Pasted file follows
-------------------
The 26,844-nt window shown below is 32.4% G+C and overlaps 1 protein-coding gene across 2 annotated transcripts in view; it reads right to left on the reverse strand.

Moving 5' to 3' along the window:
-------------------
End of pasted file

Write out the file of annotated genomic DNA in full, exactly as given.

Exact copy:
The 26,844-nt window shown below is 32.4% G+C and overlaps 1 protein-coding gene across 2 annotated transcripts in view; it reads right to left on the reverse strand.

Moving 5' to 3' along the window: